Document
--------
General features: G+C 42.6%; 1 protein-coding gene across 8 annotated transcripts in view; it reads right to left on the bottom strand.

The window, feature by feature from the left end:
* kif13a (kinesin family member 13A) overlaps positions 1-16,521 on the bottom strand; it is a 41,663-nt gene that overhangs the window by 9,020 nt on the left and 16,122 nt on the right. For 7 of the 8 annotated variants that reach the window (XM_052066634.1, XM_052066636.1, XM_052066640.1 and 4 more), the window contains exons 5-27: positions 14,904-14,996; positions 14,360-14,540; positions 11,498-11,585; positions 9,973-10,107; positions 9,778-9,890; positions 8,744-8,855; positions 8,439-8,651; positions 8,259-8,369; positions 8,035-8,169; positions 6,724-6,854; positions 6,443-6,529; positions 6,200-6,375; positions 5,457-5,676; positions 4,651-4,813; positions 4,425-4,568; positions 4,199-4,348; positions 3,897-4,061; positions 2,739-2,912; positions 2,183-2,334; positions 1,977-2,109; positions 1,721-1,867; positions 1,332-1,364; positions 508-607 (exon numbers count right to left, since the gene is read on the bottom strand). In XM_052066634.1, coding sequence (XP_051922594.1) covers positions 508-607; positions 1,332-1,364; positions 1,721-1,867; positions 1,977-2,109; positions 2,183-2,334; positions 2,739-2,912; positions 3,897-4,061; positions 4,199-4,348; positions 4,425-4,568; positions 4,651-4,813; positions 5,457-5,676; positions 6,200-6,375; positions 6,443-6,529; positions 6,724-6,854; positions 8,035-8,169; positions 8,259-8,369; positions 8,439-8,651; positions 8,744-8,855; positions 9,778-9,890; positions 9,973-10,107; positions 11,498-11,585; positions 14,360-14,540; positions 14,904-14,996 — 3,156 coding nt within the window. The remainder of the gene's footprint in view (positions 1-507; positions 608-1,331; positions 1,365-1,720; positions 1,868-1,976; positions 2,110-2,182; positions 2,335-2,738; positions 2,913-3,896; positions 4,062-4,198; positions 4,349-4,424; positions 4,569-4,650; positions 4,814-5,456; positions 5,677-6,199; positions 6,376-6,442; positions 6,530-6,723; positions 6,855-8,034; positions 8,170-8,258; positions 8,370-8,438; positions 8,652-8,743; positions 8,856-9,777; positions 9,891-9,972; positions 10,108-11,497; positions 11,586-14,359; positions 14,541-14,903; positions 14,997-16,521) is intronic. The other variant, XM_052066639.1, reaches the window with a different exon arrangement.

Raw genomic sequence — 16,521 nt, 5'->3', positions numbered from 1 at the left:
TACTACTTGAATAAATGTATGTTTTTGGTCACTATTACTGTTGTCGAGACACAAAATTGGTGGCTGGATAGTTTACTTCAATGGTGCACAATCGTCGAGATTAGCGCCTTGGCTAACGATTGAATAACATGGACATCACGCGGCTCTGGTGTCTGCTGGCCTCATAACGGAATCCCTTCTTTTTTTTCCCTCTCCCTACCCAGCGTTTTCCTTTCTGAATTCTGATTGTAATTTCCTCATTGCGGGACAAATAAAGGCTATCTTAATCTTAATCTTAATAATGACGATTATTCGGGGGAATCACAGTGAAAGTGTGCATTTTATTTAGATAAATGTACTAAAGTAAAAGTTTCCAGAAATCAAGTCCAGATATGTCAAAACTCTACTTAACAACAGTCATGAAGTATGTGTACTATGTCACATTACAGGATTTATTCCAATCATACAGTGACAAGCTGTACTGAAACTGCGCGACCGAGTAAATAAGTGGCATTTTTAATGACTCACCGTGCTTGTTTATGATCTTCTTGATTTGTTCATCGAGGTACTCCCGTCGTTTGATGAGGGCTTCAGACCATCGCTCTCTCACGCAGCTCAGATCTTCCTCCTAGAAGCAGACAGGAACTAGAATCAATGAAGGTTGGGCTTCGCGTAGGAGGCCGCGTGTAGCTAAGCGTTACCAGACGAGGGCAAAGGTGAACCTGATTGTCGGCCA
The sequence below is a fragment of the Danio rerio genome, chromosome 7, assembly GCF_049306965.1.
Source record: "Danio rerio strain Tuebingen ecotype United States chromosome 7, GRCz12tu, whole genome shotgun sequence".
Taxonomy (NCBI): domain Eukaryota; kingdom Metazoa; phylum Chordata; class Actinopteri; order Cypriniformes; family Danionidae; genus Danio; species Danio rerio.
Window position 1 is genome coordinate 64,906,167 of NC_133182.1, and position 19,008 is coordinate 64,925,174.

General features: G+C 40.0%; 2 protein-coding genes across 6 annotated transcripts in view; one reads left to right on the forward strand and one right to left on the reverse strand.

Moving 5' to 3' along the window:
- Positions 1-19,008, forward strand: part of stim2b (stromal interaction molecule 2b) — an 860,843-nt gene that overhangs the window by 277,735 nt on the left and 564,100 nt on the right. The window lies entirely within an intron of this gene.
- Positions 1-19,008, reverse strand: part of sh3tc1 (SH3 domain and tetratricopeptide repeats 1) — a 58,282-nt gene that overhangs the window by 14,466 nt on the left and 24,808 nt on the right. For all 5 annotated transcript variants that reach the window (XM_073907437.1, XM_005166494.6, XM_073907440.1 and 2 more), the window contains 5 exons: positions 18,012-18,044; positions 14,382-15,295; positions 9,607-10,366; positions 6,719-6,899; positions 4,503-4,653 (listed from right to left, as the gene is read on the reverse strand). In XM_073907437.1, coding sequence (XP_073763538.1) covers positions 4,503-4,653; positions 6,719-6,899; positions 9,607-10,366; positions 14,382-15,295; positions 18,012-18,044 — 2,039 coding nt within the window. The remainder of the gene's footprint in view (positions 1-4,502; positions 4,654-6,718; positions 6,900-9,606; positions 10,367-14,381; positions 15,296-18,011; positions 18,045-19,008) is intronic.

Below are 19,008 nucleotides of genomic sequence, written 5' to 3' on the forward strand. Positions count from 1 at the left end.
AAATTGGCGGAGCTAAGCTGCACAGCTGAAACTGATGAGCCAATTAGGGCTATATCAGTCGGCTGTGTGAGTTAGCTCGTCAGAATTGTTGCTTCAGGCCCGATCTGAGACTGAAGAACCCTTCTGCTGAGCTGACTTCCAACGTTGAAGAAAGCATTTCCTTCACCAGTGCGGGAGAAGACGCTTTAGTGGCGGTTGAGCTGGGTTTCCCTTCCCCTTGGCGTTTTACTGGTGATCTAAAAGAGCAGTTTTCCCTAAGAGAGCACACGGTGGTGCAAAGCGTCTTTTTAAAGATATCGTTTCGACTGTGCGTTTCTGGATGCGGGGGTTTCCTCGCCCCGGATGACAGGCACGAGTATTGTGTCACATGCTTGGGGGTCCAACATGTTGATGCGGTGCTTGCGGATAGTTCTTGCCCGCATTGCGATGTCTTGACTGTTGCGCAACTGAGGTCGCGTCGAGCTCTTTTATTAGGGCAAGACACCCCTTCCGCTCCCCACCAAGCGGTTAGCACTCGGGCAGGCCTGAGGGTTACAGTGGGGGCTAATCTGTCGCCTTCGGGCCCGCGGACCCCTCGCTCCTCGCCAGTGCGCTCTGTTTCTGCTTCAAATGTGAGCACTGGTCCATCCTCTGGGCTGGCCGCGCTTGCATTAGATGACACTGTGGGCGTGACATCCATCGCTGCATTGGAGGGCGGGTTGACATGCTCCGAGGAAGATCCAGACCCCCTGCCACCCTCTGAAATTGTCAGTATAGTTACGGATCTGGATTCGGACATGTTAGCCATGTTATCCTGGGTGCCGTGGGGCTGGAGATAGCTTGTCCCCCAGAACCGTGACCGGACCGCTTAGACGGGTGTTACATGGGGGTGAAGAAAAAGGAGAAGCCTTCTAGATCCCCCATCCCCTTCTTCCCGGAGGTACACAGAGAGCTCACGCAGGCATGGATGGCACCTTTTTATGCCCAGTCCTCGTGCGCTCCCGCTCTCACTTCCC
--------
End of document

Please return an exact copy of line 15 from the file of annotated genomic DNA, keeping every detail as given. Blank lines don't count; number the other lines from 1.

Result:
AAATTGGCGGAGCTAAGCTGCACAGCTGAAACTGATGAGCCAATTAGGGCTATATCAGTCGGCTGTGTGAGTTAGCTCGTCAGAATTGTTGCTTCAGGCCCGATCTGAGACTGAAGAACCCTTCTGCTGAGCTGACTTCCAACGTTGAAGAAAGCATTTCCTTCACCAGTGCGGGAGAAGACGCTTTAGTGGCGGTTGAGCTGGGTTTCCCTTCCCCTTGGCGTTTTACTGGTGATCTAAAAGAGCAGTTTTCCCTAAGAGAGCACACGGTGGTGCAAAGCGTCTTTTTAAAGATATCGTTTCGACTGTGCGTTTCTGGATGCGGGGGTTTCCTCGCCCCGGATGACAGGCACGAGTATTGTGTCACATGCTTGGGGGTCCAACATGTTGATGCGGTGCTTGCGGATAGTTCTTGCCCGCATTGCGATGTCTTGACTGTTGCGCAACTGAGGTCGCGTCGAGCTCTTTTATTAGGGCAAGACACCCCTTCCGCTCCCCACCAAGCGGTTAGCACTCGGGCAGGCCTGAGGGTTACAGTGGGGGCTAATCTGTCGCCTTCGGGCCCGCGGACCCCTCGCTCCTCGCCAGTGCGCTCTGTTTCTGCTTCAAATGTGAGCACTGGTCCATCCTCTGGGCTGGCCGCGCTTGCATTAGATGACACTGTGGGCGTGACATCCATCGCTGCATTGGAGGGCGGGTTGACATGCTCCGAGGAAGATCCAGACCCCCTGCCACCCTCTGAAATTGTCAGTATAGTTACGGATCTGGATTCGGACATGTTAGCCATGTTATCCTGGGTGCCGTGGGGCTGGAGATAGCTTGTCCCCCAGAACCGTGACCGGACCGCTTAGACGGGTGTTACATGGGGGTGAAGAAAAAGGAGAAGCCTTCTAGATCCCCCATCCCCTTCTTCCCGGAGGTACACAGAGAGCTCACGCAGGCATGGATGGCACCTTTTTATGCCCAGTCCTCGTGCGCTCCCGCTCTCACTTCCC